To sort of skewer a well-known saying, we conservatives are plenty open-minded, we just haven’t become so open-minded that our brains have fallen out.

Your thoughts?

Are We Starting over with Sub-Prime Loans?

29 May

A very disturbing front page main headline in our local newspaper yesterday.  I don’t remember it exactly, but I think it was:

“Americans still want to own home”

Now, I will admit that I did not buy the paper and read the article.  Nevertheless, just the headline sent a chill down my spine.  Isn’t this where we came in, some 15 years ago, when the government started twisting the arms of lenders to start making sub-prime loans, a form of bullying (um – social engineering) that eventually resulted in property inflation, bad loans, bundling, derivatives, the real estate bubble, and eventually the onset of the Great Recession when the bubble burst?

Do we think that the government is going to start the game all over again?

Gay Marriage Revisited

28 May

Reading a bit of C. S. Lewis this morning, and ran across this in his essay “Priestesses in the Church?” – a clip from Jane Austen’s Pride and Prejudice:

“I should like Balls infinitely better”, said Caroline Bingley, “if they were carried on in a different manner . . . It would surely be much more rational if conversation instead of dancing made the order of the day.” 

 “Much more rational, I dare say,” replied her brother, “but it would not be near so much like a Ball.”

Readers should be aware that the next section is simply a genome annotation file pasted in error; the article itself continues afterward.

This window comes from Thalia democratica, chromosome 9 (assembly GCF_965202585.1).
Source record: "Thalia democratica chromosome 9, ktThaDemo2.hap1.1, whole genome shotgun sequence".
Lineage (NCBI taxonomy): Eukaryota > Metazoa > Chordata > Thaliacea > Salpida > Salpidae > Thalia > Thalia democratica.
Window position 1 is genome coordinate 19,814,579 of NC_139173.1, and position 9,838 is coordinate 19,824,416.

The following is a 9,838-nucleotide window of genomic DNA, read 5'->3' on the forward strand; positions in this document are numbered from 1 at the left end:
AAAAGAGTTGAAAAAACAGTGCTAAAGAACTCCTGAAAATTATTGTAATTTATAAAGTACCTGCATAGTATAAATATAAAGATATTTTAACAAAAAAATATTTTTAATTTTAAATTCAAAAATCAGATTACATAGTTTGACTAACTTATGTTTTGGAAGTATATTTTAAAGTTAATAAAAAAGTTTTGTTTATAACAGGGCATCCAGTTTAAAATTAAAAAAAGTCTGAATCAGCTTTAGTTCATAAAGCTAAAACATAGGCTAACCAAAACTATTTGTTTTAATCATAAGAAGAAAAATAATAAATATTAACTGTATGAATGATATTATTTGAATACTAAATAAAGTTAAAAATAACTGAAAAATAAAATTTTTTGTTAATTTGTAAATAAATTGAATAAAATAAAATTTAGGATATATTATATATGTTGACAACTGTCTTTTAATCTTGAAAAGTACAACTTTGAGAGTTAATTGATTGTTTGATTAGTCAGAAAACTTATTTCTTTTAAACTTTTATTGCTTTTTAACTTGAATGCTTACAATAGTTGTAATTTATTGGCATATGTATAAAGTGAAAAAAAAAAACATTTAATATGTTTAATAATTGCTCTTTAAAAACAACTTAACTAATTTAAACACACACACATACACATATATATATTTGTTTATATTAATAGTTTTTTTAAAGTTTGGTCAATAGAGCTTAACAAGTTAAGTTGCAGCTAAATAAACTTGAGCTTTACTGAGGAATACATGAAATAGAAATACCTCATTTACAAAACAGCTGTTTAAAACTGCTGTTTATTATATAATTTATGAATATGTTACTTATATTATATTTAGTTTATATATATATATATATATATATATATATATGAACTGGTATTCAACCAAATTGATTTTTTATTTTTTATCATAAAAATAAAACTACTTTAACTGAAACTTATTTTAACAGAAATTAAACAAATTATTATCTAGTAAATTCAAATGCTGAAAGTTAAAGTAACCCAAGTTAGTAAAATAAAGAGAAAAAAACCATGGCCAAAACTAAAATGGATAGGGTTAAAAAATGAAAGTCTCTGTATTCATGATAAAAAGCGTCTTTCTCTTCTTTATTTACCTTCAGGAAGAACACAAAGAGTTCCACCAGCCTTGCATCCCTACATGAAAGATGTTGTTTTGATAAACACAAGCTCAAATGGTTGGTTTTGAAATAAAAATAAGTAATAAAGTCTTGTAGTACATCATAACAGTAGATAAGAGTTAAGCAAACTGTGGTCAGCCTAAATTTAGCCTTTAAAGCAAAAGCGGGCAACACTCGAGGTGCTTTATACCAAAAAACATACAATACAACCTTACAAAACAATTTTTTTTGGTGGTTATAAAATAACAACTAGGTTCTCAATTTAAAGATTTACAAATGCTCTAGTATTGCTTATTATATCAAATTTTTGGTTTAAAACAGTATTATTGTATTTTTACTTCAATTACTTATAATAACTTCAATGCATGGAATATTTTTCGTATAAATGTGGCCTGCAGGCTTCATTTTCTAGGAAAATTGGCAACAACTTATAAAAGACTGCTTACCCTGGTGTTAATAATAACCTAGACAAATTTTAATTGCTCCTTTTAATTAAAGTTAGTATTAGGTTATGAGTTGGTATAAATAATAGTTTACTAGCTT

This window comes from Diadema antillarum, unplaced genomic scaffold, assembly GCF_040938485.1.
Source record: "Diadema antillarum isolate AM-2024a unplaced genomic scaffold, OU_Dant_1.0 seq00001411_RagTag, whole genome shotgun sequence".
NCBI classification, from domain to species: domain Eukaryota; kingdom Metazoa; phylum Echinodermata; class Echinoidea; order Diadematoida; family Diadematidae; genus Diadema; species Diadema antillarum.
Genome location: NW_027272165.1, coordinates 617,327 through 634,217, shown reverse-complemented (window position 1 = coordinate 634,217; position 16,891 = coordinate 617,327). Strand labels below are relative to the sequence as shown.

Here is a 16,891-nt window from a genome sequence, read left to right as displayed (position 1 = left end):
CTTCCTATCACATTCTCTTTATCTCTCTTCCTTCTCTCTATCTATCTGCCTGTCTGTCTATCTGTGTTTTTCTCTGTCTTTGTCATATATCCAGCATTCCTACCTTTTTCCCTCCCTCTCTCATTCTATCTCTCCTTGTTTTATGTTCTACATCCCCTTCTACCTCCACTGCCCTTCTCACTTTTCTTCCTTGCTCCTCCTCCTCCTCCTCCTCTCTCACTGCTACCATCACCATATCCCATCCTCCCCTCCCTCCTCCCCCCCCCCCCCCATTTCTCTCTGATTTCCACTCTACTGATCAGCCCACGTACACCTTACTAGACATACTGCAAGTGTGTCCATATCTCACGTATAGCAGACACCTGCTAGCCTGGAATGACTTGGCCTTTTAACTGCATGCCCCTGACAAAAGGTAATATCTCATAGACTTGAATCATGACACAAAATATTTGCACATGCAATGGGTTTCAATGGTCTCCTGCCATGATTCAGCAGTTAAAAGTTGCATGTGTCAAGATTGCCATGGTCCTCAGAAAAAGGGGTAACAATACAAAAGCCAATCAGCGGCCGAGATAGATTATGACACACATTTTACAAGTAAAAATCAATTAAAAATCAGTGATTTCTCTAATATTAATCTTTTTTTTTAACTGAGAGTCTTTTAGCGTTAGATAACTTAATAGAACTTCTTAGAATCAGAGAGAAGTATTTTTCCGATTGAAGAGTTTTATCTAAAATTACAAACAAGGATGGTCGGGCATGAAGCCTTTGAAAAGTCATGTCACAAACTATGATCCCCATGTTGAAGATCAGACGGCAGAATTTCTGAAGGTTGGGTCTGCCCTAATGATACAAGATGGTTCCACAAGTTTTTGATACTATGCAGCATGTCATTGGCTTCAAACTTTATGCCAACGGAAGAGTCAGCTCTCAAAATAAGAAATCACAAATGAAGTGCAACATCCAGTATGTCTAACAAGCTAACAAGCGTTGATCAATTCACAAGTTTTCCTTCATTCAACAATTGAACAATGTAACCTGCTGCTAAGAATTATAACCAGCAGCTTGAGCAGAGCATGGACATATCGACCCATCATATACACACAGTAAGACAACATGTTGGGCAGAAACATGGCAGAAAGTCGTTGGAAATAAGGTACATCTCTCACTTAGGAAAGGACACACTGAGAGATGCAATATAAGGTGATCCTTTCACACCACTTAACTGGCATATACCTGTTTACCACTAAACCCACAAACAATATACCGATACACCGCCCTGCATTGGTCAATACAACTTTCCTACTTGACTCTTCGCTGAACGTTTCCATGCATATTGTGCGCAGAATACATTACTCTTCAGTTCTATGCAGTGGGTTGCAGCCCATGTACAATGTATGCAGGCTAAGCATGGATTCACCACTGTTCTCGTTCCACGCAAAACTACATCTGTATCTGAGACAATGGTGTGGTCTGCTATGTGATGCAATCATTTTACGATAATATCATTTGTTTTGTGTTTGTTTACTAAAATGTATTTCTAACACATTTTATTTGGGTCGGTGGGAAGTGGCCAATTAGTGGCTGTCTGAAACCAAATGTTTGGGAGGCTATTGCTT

It immediately occurred to me that this is a part of my objection to gay “marriage”.  It is not so much that I object to any kind of legal coupling of gay people, or perhaps even two heterosexuals of the same sex.  Rather it is the implication of a conversation that goes like this:

 “I should like the institution of Marriage infinitely better”, says person A, “if it were carried on in a different manner.  It would certainly be much more rational if it covered the union of any two people instead of being constrained as between a man and a woman.”

 “Much more rational, I dare say,” comes the reply, “but it would not be near so much like Marriage”.

 I’m sure Miss Bingley’s brother would have had no problem with formally defining a form of entertainment that consisted of conversation instead of dancing.  But, after all, a Ball was a Ball.  By the same token, if same-sex “couples” want to be formally attached to each other, let’s just define the tool to do that, not alter the definition of Marriage that is understood by billions of people throughout the world as between a man and a woman.

Your thoughts?

The Problem Is Not with Student Loans

25 May

This is what happens when our colleges and universities play to government money and contrived rankings.

Basically, unqualified students (in the name of diversity), rigged rankings (by lying about SAT scores, as well as rigging acceptance rates), and higher costs for students and parents (which ALWAYS results from government trying to direct outcomes, but which is assisted by requirements to achieve higher rankings).

Our problem is not that we have to help students afford loans — the real problem is that colleges and universities have no incentive to hold costs and charges down.  And government largesse and programs just exacerbate the problem.


But ALL institutes of higher learning are forced to play the game, to some extent.  We need to change the mindset in America to make more use of “teaching colleges” than “prestige colleges”.

This might also help the student loan problem – costs are generally lower at “teaching colleges”.